With support from the Physician Scientist Development Award, I aim to address important gaps in knowledge on patient retention. I have developed a collaboration with the AIDS Prevention Initiative in Nigeria (APIN), a large, multi-site HIV treatment program in Nigeria now caring for over 100,000 patients, to launch the Care4Life Study. Our team is enrolling a prospective patient cohort, which will consist of 750 patients newly enrolled in care and initiated on ART. We will investigate a range of factors informing patient decisions to remain in care over time, including clinical status, socio-demographic factors along with competing priorities on healthcare, stigma, religious/traditional beliefs, and levels of decisional conflict. I will also lead an effort to study APIN’s large retrospective database at 36 HIV treatment centers to identify health-system characteristics associated with patient retention. These studies will inform the development of novel interventions to improve retention for HIV-infected patients in Nigeria, and other resource-limited settings.
Tariro Makadzange, MD, PhD Assistant in Medicine, Division of Infectious Diseases Instructor in Medicine, Harvard Medical School
Dr. Azure Tariro Makadzange is an infectious disease physician scientist. She graduated from Harvard Medical School and received a PhD in HIV immunology from the University of Oxford. She trained in internal medicine at the University of Washington and did her Infectious Disease fellowship at Massachusetts General Hospital. Her primary research focus in on HIV infection and related opportunistic infections (OIs). She currently works focuses on understanding the immune correlates of HIV disease progression in perinatally infected children and adolescents, as well as the immunopathogenesis of cryptococcal disease in HIV infected adults. She is also involved in clinical trials and operational research studies. She recently completed a study to evaluate outcomes in children and adolescents at one of the largest public programs in Zimbabwe, and is leading a team to implement the CryptoART study in 13 clinics throughout Harare. The aim of the implementation science study is to reduce mortality among patients initiating ART through early screening and identification of those at risk of developing cryptococcal disease. She has also established a research an MGH-UZCHS collaborative research lab in Zimbabwe.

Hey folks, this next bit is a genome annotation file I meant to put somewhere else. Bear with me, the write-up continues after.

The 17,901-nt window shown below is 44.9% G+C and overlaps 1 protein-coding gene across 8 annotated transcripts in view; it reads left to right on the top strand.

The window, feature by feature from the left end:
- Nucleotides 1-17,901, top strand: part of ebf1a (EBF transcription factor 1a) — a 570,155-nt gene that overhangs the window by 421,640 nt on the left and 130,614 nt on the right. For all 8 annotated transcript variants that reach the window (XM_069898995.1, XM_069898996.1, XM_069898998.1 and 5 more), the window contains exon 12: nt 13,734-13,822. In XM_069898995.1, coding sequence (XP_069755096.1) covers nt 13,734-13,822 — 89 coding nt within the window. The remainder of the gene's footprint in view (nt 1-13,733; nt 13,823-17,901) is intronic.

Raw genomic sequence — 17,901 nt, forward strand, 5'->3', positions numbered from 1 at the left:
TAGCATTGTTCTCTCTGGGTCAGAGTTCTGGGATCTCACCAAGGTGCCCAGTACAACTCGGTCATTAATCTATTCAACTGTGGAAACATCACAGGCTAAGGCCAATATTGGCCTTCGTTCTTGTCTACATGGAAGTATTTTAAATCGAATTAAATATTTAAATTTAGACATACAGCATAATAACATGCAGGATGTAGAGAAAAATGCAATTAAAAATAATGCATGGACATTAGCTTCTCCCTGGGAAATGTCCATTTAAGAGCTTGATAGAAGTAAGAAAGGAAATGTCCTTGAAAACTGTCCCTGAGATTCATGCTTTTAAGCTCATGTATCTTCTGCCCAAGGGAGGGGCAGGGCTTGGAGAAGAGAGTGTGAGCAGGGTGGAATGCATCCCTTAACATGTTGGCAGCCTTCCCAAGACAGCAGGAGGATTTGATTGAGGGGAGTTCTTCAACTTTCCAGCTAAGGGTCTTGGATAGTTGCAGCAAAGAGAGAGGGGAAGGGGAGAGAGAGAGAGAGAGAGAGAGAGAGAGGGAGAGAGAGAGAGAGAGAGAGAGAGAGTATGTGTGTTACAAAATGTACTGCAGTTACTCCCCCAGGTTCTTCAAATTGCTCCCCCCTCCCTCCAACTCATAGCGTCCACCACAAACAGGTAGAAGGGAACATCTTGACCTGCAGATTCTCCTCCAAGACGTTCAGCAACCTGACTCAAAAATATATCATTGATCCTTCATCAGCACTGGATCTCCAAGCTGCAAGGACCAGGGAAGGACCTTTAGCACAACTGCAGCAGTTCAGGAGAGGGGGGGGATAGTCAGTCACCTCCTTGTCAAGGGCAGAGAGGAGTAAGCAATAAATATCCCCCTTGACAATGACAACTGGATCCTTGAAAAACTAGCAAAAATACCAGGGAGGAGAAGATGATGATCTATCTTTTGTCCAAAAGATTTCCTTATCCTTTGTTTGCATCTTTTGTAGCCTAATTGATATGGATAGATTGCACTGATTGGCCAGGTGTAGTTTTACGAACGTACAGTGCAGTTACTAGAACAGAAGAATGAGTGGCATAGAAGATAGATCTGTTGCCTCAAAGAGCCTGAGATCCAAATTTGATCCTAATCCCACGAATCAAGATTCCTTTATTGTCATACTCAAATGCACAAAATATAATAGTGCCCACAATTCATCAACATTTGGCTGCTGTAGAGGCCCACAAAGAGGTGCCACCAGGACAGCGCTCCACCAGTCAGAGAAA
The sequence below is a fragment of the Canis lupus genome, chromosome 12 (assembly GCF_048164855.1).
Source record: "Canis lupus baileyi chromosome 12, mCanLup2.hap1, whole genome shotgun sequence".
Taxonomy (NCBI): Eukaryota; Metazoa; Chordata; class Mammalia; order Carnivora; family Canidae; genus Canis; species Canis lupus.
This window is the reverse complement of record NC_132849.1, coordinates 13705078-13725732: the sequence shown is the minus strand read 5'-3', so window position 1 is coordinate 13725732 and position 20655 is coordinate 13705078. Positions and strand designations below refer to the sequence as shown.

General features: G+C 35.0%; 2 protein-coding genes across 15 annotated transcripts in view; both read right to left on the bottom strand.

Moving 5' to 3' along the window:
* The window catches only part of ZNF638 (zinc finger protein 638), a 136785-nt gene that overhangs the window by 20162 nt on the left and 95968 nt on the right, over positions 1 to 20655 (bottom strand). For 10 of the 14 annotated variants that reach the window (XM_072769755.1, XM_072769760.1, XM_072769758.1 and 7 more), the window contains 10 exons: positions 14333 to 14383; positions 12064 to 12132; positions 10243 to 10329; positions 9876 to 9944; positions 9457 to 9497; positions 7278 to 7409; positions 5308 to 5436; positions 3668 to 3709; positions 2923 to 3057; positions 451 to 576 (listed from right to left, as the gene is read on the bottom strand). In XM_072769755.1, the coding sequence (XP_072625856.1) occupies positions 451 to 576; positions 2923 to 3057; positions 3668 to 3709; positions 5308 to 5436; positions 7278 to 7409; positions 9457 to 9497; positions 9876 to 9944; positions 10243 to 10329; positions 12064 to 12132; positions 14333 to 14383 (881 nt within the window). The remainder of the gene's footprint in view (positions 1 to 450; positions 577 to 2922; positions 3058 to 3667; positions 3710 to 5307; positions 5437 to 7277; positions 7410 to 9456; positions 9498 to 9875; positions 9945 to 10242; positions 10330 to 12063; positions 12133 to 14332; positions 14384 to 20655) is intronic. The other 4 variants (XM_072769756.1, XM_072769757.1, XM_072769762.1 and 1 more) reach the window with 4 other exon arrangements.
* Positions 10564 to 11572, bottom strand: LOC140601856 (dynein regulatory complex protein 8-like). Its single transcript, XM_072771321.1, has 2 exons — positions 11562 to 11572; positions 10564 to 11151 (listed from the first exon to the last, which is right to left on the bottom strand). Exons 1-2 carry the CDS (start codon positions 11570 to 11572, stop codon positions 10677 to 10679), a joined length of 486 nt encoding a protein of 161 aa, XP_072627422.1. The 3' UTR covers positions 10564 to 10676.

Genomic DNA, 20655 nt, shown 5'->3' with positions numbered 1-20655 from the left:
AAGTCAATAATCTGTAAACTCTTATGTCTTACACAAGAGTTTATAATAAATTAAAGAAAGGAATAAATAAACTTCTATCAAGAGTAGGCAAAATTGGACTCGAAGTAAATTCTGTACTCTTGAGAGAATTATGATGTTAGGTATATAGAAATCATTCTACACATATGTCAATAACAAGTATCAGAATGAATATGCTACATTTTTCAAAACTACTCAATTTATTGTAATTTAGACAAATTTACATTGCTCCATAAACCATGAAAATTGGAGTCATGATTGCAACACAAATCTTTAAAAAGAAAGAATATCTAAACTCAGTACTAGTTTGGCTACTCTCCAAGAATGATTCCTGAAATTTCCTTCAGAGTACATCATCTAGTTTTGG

Abstract: Immunopathogenesis of Cryptococcal Reactivation in HIV infection
Cryptococcus is a fungus that affects humans and animals. It is a major opportunistic infectious agent and a leading cause of mortality in HIV-infected patients, particularly in the sub-Saharan region. Seroprevalence data suggests that >70% of individuals have acquired cryptococcal disease by age 7. Most individuals clear infection or achieve a state of disease latency. In individuals with severe immunocomprise (CD4 count <100 cells/l) cryptococcal disease can reactivate. There is limited understanding of the immune mediators of cryptococcal disease reactivation in humans. The aim of this study is to understand the cellular and humoral immune mediators associated with disease reactivation defined by positive cryptococcal antigenemia (CrAg) in HIV infected patients with low CD4+ counts. This study is a substudy nested within the CryptoART study. The CryptoART study population will be stratified into 2 main groups, those who are CrAg positive and those who are CrAg negative. A sub-cohort of individuals with cryptococcal antigenemia will be selected and age, gender and CD4 matched with individuals without antigenemia. Cryptococcal seroprevalence will be determined using ELISA to determine the IgG antibodies to glucuronoxylomannan (GXM) polysaccharide of cryptococcus. Inflammatory and suppressor cytokines IL-1, IL-6 IL-10 and IL-17 have been been shown in animal models to be critical for control of cryptococcal disease. Luminex technology will help identify inflammatory cytokines that may be important in regulating cryptococcal disease activation in humans. We will also use IFN- ELISpot assays and flow cytometry to determine the function and phenotype of antigen specific T cells to cryptococcus in those with and without evidence of disease reactivation.
Javier Irazoqui, PhD Assistant Professor of Pediatrics, Harvard Medical School Associate Immunologist, Department of Medicine